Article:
Are humans more adept to living alone, or among other humans? In other words, are we, as a species, a “herding” species; a more socially advanced version of a herd of buffaloes or pride of lions?
There is no doubt that humans can survive living alone, and be content about it. Examples are in just about every neighborhood in the U.S. Now, I’m not talking about single people who don’t have a mate; I’m talking about society’s “loners” who for whatever reason have chosen to disengage themselves from society. But is living a solitary life good for humans, health wise? That is the question we’ll explore in this post.
A University of Chicago study funded by the National Institute of Aging analyzed data gathered in 2001 and found that men and women between 50-68 years old who scored the highest on measures of loneliness had higher blood pressure than the norm. Their blood pressure measured as much as 30 points higher than non-lonely people. The differences between lonely and non-lonely people were smallest at age 50 and greatest among the oldest people tested, suggesting that loneliness has acumulative detrimental effect on health.
John Cacioppo, a University of Chicago social psychologist who studies the biological effects of loneliness, found that loneliness is tied to hardening of the arteries (which explains high blood pressure findings in lonelier people), inflammation in the body, and problems with learning and memory. Fruit flies kept in isolation have worse health and die sooner than those that interact with others, showing that social engagement may be hard-wired, according to Cacioppo.
In one study, Cacioppo and Steve Cole of UCLA examined how the immune system changed over time in people who were socially isolated. They observed a change in the kinds of genes that lonely people’s immune systems were expressing (genetic expression is when a gene for a particular trait, for example Alzheimer’s disease, is making that trait happen, rather than being dormant). Genes over-expressed in the loneliest individuals included many involved in immune system activation and inflammation. In addition, several key gene sets were under-expressed, including those involved in antiviral responses and antibody protections. The conclusion is that lonely people are more susceptible to diseases, including cancer, because of lowered immune system response. Cacioppo states that prolonged loneliness also increases the stress hormone cortisol and reduces the quality of sleep– two factors that promote obesity. Cortisol is converted from the inactive cortisone by an enzyme present in abdominal and subcutaneous fat. Cortisol is a hormone that plays a role in energy regulation in the body, determining which substrates (carbohydrate, fat or protein) to use for energy and converting excess energy to fat. Excess cortisol secretion is tied to increased abdominal (visceral) fat, which is a risk factor for heart disease.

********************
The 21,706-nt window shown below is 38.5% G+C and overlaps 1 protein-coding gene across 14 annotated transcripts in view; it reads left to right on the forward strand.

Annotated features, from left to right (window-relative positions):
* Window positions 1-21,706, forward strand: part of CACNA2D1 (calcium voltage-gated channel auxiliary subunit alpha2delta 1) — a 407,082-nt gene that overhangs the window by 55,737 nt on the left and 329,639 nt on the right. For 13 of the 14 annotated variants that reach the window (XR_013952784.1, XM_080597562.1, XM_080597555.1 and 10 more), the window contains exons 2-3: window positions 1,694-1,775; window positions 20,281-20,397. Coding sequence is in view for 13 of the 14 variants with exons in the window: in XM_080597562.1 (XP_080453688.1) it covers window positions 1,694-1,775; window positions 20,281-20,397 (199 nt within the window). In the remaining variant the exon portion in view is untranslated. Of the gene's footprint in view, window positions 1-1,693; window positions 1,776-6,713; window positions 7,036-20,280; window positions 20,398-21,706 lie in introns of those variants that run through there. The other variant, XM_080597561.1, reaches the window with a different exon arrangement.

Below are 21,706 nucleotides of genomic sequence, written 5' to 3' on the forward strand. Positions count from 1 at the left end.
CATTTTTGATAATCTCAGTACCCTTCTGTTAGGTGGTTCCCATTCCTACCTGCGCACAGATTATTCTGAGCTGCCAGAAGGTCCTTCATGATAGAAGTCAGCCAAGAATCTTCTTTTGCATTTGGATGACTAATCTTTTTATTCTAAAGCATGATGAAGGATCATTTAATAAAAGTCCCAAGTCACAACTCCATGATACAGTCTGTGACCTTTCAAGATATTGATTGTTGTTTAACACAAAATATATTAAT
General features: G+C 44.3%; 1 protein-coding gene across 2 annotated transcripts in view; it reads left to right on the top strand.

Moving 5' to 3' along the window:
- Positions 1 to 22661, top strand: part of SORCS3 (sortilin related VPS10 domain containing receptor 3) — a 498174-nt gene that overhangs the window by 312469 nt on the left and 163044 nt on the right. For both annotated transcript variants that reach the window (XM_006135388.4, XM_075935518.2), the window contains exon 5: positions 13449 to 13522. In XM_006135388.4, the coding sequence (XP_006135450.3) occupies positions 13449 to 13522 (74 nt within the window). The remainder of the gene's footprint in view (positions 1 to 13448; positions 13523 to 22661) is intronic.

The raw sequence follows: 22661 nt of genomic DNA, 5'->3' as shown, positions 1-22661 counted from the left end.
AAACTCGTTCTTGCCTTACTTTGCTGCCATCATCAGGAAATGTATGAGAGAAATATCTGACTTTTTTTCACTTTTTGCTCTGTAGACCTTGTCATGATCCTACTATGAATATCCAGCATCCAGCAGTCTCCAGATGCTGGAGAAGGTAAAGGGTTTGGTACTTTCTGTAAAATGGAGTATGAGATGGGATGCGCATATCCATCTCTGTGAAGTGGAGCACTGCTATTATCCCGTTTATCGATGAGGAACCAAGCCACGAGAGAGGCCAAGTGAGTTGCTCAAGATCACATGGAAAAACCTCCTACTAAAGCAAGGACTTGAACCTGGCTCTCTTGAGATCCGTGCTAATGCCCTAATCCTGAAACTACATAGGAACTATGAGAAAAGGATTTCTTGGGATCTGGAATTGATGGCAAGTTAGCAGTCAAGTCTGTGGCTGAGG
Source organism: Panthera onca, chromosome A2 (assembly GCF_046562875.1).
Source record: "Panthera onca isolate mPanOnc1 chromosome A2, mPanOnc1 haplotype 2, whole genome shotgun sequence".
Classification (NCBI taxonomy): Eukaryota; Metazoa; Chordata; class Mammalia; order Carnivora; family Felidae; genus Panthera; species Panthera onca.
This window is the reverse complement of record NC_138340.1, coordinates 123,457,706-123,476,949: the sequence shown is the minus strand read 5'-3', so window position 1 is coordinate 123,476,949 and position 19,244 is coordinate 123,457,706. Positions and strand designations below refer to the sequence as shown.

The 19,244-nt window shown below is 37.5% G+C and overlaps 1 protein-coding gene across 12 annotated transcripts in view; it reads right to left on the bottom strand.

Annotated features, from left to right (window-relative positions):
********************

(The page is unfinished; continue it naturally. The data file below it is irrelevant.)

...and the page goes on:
So, back to the question: are humans genetically wired for solitary living, or social engagement? As you can see, science suggest that the human body does better when the individual is connected in some way to others. The reasons can be traced back to ancient times, when people needed each other to stay alive. Loneliness doesn’t just make people feel unhappy, it actually makes them feel unsafe — mentally and physically. These primitive emotions were a survival instinct that evolved in the human species. “It bound prehistoric people to those they relied on for food, shelter and protection; to help them raise their young and carry on their genetic legacy, ” according to Cacioppo. He surmises that the distress people feel today when they drift toward the edges of a group serves as a warning — like physical pain — that they need to reengage or face danger.
The message here is that it is important to long-term health to be connected with others. Longevity does not favor the person who chooses a life of social isolation. If you’re trying to reach a healthy weight, having a support group can be instrumental in your success. Social Engagement– one of the Five Pillars of health.